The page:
Source: The Loadstar

china usa

U.S. and China Near Deal That Could End Most U.S. Tariffs

The U.S. and China are close to a trade deal that could lift most or all U.S. tariffs as long as Beijing follows through on pledges ranging from better protecting intellectual-property rights to buying a significant amount of American products, two people familiar with the discussions said.

Chinese officials made clear in a series of negotiations with the U.S. in recent weeks that removing levies on $200 billion of Chinese goods quickly was necessary to finalize any deal, said the people, who weren’t authorized to talk publicly about the deliberations. That’s the amount the Trump administration imposed after China retaliated against the U.S.’s first salvo of $50 billion in tariffs that kicked off the eight-month trade war.

One of the remaining sticking points is whether the tariffs would be lifted immediately or over a period of time to allow the U.S. to monitor whether China is meeting its obligations, the people said. The U.S. wants to continue to wield the threat of tariffs as leverage to ensure China won’t renege on the deal, and only lift the duties fully when Beijing implemented all parts of the agreement.

As part of the ongoing talks, the U.S. asked the Chinese not to retaliate or bring World Trade Organization cases in response to U.S. tariffs that could be imposed to enforce the deal, according to a person familiar with the negotiations.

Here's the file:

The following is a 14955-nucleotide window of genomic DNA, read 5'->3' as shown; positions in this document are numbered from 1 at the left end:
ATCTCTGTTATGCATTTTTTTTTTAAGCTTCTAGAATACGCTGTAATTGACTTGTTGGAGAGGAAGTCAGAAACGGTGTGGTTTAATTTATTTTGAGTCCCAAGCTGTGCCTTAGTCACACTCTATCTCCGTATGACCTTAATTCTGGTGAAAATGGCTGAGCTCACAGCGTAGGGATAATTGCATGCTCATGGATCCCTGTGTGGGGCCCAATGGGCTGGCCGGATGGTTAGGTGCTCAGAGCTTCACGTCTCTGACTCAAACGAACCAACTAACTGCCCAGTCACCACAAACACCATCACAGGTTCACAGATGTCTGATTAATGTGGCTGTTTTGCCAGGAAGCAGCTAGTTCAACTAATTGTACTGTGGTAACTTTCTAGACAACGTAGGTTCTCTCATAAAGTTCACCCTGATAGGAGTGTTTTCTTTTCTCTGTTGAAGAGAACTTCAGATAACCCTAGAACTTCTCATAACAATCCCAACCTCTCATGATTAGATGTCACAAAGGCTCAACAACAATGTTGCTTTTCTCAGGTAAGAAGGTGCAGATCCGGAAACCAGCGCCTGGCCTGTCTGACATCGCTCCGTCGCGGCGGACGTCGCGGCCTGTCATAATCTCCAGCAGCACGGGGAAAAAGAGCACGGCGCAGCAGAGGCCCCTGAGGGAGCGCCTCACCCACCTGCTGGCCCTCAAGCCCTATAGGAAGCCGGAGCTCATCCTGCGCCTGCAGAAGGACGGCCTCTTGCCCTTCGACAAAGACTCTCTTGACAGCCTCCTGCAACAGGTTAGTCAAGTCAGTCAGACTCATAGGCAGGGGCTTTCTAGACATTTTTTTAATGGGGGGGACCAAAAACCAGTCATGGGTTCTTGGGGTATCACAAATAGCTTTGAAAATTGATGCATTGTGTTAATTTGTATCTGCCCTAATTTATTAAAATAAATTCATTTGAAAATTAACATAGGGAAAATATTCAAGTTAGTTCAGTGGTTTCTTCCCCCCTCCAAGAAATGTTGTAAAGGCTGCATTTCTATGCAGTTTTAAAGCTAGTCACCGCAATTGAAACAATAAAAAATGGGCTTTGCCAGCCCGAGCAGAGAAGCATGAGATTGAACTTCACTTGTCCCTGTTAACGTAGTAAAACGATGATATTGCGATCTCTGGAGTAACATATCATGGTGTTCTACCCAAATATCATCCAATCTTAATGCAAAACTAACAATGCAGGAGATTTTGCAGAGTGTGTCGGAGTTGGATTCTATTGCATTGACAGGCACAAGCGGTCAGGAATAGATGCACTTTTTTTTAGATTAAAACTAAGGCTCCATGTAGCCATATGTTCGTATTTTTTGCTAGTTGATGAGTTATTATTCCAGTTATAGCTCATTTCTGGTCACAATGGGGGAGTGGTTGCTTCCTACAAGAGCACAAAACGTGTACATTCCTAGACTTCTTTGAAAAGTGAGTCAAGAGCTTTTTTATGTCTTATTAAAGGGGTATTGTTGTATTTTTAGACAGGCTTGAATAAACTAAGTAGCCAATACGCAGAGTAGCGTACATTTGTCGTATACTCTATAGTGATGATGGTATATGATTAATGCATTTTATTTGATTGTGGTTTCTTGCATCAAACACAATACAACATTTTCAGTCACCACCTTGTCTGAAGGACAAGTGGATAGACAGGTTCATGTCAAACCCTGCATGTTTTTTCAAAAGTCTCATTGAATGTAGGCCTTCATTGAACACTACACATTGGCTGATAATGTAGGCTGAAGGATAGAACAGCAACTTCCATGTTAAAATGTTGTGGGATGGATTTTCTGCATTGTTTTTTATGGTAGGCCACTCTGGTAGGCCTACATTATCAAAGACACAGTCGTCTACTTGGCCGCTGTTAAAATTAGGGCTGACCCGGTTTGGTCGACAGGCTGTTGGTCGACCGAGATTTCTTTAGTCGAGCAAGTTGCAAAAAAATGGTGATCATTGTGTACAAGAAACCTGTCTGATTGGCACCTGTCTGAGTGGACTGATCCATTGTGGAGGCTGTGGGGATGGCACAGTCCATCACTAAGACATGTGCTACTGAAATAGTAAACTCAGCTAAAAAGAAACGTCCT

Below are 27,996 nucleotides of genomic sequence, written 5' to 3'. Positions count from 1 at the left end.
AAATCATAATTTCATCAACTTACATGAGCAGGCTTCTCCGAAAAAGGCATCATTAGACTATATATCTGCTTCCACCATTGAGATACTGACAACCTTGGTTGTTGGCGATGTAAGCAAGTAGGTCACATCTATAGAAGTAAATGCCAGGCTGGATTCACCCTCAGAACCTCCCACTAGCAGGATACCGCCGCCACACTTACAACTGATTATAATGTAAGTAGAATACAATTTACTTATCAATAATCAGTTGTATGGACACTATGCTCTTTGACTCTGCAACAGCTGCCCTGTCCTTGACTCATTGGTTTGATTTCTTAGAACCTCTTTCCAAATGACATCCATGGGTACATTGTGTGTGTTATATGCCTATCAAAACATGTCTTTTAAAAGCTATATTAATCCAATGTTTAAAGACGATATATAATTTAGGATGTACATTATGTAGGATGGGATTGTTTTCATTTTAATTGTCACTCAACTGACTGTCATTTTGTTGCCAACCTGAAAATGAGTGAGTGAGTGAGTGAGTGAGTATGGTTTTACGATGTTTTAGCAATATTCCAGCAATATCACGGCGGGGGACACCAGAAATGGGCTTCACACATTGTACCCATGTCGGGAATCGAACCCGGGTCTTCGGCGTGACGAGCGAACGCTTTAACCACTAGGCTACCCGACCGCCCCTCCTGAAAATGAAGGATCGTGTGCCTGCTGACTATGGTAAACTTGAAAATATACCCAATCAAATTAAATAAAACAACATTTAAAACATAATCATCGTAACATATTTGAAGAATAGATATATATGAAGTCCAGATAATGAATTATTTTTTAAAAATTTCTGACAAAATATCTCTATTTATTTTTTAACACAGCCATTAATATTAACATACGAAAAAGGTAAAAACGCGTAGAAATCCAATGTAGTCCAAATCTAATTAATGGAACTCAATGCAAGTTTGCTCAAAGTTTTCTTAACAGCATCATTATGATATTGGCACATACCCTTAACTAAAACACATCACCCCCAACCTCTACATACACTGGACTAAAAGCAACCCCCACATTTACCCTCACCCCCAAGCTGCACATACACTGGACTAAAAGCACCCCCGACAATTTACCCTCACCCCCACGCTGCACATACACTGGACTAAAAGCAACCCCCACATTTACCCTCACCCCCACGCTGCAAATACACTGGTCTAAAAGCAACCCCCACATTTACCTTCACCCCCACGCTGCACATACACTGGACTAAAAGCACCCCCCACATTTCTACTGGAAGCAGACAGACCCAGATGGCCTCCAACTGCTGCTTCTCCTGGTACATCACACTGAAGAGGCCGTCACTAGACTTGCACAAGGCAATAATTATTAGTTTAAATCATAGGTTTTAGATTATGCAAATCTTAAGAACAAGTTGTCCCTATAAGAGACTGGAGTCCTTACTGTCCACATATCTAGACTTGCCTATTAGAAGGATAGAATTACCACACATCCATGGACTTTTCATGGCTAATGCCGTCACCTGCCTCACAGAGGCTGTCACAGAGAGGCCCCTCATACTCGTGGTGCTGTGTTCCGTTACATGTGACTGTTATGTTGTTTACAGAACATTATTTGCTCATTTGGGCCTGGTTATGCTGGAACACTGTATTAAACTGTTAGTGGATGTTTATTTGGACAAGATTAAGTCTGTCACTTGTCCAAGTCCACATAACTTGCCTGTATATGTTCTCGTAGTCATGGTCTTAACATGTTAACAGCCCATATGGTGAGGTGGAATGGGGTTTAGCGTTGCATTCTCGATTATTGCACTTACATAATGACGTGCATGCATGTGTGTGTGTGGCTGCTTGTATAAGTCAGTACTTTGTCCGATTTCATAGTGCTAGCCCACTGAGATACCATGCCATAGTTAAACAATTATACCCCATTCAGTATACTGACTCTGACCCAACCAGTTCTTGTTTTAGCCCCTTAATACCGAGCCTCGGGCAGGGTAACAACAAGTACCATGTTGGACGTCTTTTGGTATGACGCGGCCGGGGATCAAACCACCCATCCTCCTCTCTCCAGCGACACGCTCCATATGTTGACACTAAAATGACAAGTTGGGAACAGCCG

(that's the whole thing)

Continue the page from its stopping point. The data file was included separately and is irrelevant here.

Stocks in Europe and Asia advanced on optimism about a deal, with the Stoxx Europe 600 Index rising 0.4 percent. The offshore yuan gained 0.2 percent.

Dates for a summit between President Donald Trump and counterpart Xi Jinping have yet to be agreed, according to officials from both countries who declined to be named. The Wall Street Journal, which reported earlier that the U.S. and China were close to finalizing a trade pact, reported the summit could happen around March 27.

Plans for a signing ceremony have been complicated by Xi’s need to lead China’s annual National People’s Congress and to make other foreign trips.

U.S. and Chinese officials “have conducted fruitful and intensive consultations and made important progress on many issues of common concern,” Zhang Yesui, a spokesman for the National People’s Congress, the annual session of China’s legislature, told reporters in Beijing on Monday. “We hope that the two sides will continue to hold consultations and reach a mutually beneficial and win-win agreement,” he added.

China’s Offer

China is offering to lower tariffs on U.S. farm, chemical, auto and other products, the Journal said, citing people familiar with the situation. Specifically, China would buy $18 billion in natural gas from Houston-based Cheniere Energy Inc., one of the people familiar with the matter said.

As part of a deal, China is pledging to speed up the timetable for removing foreign-ownership limitations on auto ventures, and to reduce tariffs on imported vehicles to below the current rate of 15 percent, the newspaper reported.

A senior administration official cautioned on Sunday that a decision had not yet been made over lifting the U.S tariffs. The official also said a debate was continuing inside the administration with Trump unlikely to make a decision before a deal was closer to being done, likening to situation to the debate over what to do with U.S. sanctions in the lead-up to last week’s summit with North Korea’s Kim Jong Un.

Asked during a congressional hearing last week whether a deal would see a lifting of U.S. tariffs, Robert Lighthizer, the China hawk now leading the talks with Beijing, would say only that was China’s desire.

Source: Bloomberg.com